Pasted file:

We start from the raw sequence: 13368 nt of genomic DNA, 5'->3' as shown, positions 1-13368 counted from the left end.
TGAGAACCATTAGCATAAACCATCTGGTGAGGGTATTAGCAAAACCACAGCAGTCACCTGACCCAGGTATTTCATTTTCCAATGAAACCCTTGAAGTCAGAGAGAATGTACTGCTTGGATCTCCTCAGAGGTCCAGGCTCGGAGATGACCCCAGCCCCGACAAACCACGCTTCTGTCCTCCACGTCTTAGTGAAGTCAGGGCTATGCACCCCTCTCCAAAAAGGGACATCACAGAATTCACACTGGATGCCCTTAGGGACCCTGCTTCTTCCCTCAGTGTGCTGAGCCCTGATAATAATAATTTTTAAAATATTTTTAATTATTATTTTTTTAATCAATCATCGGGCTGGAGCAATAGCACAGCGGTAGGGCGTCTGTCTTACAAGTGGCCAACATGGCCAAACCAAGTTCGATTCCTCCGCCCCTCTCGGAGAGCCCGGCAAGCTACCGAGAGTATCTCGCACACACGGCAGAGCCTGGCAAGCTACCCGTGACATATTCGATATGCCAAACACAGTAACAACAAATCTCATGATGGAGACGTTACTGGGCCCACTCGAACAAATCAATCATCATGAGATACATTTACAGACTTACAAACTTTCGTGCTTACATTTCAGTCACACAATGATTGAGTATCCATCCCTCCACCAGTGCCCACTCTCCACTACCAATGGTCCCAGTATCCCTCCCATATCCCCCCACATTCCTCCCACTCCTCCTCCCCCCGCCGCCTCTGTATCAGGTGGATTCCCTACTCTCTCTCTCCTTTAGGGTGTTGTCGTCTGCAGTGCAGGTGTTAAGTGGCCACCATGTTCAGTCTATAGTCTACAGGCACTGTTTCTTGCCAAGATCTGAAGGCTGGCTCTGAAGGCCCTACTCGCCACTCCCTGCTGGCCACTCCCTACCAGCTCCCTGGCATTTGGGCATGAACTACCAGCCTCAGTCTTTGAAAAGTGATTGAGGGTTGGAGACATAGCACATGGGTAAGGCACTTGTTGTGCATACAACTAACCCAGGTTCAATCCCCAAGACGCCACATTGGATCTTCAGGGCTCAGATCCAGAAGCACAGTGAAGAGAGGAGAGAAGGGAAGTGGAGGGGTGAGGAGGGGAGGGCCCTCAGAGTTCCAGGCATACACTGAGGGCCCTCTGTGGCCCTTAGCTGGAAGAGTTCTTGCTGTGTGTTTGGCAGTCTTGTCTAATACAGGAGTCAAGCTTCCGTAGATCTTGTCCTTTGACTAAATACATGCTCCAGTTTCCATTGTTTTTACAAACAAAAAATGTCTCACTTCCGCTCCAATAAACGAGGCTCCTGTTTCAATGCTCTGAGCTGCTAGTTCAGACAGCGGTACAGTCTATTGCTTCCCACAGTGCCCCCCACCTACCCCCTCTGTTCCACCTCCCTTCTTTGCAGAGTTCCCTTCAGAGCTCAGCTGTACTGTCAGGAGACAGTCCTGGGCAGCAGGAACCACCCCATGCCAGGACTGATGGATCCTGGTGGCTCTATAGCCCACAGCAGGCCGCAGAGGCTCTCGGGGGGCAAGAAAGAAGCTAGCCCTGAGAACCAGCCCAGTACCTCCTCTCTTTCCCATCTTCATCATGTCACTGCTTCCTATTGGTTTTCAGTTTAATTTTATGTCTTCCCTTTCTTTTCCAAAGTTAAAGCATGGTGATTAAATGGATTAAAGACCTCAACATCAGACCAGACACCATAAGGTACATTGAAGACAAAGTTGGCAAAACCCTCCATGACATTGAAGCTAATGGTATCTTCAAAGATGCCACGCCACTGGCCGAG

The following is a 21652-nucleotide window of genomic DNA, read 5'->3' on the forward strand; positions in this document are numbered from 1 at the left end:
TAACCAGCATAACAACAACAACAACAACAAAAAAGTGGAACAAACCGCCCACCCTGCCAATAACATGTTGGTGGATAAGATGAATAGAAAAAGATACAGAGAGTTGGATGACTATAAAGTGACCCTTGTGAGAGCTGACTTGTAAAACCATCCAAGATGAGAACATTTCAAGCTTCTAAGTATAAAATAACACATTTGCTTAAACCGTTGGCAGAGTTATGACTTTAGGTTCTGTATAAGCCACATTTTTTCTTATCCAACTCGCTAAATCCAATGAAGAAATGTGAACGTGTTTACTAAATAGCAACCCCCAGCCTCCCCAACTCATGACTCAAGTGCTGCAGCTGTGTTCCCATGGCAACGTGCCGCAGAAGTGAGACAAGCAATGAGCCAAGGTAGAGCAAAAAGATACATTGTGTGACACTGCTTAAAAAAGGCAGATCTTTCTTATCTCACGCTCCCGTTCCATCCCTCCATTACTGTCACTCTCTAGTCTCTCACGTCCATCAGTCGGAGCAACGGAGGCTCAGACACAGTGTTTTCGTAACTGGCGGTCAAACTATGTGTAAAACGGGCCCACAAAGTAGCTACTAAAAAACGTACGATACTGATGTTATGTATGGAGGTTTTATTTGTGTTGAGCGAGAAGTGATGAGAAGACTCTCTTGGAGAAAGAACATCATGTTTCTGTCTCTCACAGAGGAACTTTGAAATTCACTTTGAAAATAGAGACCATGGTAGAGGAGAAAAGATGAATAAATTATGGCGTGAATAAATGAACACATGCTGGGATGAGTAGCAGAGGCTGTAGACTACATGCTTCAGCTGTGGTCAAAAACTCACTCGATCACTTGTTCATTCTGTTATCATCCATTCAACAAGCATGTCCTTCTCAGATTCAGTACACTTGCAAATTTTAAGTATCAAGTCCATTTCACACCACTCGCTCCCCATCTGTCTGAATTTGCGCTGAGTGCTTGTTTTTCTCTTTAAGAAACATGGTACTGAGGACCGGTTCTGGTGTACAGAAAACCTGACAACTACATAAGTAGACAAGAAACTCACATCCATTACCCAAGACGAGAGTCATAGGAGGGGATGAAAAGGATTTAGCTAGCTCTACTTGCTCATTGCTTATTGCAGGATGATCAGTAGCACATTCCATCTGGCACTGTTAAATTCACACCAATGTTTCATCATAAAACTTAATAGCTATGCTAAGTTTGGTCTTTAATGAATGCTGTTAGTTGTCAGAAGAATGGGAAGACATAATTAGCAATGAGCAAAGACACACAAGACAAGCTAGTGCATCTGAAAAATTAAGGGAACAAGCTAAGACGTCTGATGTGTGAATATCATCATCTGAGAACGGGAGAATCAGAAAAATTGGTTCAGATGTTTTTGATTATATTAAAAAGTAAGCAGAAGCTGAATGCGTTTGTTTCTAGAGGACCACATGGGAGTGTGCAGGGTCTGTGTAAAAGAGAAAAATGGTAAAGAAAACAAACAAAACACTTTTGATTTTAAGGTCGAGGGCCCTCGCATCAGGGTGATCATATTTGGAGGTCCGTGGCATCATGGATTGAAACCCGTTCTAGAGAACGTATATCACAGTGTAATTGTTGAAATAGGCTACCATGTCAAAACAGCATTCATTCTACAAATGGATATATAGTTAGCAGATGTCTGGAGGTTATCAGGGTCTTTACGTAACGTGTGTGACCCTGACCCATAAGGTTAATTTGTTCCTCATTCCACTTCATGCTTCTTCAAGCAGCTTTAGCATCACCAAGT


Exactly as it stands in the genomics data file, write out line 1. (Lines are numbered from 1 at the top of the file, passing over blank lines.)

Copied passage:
We start from the raw sequence: 13368 nt of genomic DNA, 5'->3' as shown, positions 1-13368 counted from the left end.